Living in Gracanica, a small town in Bosnia-Herzegovina, Zana Tahirovich, 27, who has an education in civil engineering, has been a calligrapher for nearly two-and-a-half years. She has opened five exhibitions so far and tries to introduce her work through social media. She also trains newcomers in the art of calligraphy.
Tahirovich attended workshops as part of the Shiraz Festival of Arts, which is held in Iran, and was among the four calligraphers who were granted awards. She told Anadolu Agency (AA) that she has reached thousands of people, sharing her work and information on her social media accounts.
Explaining she started calligraphy in a course in Gracanica, Tahirovich said that these courses are not very common in northern Bosnia.
"I continue to learn calligraphy. I take lessons from Munib Obradovich, who is one of the renowned calligraphers in Mostar province of Bosnia-Herzegovina. I am very proud of being trained by him as he is a prominent figure around the world. He did the calligraphy under the clock tower, which is located near the Kaaba. I also train people in calligraphy in Gracanica," she said.
"We have freehand sketching lessons in the university. Therefore, I am inclined to painting and writing. I felt close to calligraphy and fell in love with it in a sense. I describe it as love, for calligraphy means peace for me. I feel like I meditate while producing my work."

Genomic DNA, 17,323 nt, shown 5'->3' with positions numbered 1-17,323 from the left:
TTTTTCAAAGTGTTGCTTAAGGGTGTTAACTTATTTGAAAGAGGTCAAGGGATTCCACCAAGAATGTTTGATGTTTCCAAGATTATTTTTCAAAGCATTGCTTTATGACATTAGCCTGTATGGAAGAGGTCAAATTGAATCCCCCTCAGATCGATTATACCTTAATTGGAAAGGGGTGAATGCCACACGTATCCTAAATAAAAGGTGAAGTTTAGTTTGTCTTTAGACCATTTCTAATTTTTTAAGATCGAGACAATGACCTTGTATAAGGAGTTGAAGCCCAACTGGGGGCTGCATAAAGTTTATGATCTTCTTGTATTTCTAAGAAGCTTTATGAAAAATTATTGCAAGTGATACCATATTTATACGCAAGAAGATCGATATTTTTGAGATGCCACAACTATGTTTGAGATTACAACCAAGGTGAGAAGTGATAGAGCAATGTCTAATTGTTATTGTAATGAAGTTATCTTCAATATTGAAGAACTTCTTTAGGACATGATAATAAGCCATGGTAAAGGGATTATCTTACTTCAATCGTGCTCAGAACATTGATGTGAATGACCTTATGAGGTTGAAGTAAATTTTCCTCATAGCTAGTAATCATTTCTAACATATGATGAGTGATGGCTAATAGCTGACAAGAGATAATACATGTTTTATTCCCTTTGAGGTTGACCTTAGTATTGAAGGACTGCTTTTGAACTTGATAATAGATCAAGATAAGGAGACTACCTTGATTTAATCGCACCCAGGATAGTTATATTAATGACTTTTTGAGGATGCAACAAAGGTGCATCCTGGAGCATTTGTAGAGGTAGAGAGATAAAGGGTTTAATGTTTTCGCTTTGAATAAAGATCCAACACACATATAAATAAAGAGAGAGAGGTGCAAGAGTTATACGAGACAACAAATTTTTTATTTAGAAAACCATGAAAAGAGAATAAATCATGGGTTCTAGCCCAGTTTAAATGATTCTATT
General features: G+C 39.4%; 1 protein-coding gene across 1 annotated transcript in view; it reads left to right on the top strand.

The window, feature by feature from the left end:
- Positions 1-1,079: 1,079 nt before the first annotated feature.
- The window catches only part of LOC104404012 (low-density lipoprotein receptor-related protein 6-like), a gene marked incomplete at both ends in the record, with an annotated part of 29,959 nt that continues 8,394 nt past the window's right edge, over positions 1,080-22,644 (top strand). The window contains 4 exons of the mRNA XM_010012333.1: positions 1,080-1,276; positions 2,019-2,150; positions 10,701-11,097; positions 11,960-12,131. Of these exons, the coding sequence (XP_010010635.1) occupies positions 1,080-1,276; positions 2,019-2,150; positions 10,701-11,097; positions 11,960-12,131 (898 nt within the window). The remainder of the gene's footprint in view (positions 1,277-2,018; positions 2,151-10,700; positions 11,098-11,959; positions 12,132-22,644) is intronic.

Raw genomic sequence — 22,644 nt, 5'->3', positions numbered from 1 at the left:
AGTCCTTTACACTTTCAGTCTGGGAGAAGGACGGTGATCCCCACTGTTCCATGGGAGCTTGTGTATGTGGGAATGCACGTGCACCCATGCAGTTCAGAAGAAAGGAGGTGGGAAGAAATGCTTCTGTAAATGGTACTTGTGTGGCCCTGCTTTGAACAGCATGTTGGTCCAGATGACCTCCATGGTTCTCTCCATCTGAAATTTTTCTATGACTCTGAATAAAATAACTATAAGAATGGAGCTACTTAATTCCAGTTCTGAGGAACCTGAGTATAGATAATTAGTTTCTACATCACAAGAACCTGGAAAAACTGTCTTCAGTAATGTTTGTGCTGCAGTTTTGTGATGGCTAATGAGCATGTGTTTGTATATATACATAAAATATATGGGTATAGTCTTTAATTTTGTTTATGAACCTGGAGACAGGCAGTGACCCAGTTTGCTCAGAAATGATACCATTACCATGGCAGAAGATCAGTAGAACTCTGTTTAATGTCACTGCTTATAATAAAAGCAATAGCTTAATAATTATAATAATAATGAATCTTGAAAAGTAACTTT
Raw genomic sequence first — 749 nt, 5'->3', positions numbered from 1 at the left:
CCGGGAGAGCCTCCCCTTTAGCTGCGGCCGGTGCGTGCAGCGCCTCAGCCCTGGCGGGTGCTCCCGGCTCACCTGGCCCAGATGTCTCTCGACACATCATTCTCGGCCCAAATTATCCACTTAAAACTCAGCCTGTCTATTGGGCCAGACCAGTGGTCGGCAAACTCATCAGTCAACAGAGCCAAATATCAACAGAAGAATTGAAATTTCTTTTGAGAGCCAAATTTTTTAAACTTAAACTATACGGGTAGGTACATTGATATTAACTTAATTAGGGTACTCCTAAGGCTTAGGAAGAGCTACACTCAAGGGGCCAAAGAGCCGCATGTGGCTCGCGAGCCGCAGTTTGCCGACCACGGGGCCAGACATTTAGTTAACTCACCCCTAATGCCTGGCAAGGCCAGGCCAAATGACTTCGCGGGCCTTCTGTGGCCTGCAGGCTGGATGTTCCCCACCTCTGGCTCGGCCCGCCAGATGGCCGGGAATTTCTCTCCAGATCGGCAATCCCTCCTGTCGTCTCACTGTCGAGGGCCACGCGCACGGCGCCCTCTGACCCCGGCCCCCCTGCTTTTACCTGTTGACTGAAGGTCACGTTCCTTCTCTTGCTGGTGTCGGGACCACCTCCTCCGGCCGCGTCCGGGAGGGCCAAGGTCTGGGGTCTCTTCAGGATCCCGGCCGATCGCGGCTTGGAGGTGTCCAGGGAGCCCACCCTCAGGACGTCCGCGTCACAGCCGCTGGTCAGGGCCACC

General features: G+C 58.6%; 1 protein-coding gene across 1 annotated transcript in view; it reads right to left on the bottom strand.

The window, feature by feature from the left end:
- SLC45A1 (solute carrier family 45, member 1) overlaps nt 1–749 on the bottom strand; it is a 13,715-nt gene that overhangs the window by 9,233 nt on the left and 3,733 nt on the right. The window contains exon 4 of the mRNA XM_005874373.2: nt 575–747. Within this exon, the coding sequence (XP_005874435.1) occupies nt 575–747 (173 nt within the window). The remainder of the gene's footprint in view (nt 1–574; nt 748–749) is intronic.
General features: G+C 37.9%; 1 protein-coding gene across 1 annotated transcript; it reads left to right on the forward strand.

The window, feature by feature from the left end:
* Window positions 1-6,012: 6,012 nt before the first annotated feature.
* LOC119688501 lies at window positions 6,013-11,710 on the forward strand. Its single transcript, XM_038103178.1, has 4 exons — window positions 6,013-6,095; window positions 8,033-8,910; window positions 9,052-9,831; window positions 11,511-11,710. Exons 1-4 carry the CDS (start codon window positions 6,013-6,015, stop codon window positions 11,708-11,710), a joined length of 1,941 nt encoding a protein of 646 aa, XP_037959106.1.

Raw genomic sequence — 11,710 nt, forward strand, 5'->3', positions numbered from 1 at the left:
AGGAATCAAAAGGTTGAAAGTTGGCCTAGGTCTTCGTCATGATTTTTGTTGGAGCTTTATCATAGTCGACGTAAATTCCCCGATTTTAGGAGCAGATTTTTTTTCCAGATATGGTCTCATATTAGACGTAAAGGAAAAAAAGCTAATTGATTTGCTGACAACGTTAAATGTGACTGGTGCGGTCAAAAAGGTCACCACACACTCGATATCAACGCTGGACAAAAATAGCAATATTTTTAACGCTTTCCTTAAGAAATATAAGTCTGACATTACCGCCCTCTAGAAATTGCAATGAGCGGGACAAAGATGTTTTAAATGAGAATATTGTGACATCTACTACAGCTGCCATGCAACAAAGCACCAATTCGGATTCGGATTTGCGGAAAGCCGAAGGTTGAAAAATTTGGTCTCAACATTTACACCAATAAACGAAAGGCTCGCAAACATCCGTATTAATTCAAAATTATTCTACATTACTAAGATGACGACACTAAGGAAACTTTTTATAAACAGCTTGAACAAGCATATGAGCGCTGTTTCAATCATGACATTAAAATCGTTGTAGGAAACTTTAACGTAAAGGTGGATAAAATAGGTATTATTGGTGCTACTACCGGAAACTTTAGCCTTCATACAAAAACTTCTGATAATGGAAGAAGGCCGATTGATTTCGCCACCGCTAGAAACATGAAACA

'It is pleasing to spread this art in my country'
Expressing her happiness to have an award from the festival in Shiraz, which is the youth capital of this year's Organisation of Islamic Cooperation (OIC), she said that three Bosnians and one Egyptian were also granted awards at the festival.
Explaining she wants to specialize in calligraphy, Tahirovich said: "I want to make new calligraphy and open new exhibitions. I also hope to continue training people in calligraphy and make them love this art. When I first started with it, a few people knew it. I recognized people are closely interested in calligraphy with my Facebook page. People ask a lot of questions about the art. When people see what I do, they also want to write like me. It is pleasing to spread this art in my country."
She said that calligraphy was once prevalent in Bosnia but it was forgotten over time. Tahirovich added: "We see ourselves as connected to Turkey because we have a mutual history going back to old times. We love Turkey, and Turkish people are our brothers. There are calligraphers who became famous in Bosnia during the Ottoman period. Therefore, our primary aim is to enliven this art again in Bosnia." Having come to Turkey for the first time and visiting Istanbul, Tahrovich also mentioned how mesmerizing the city is.
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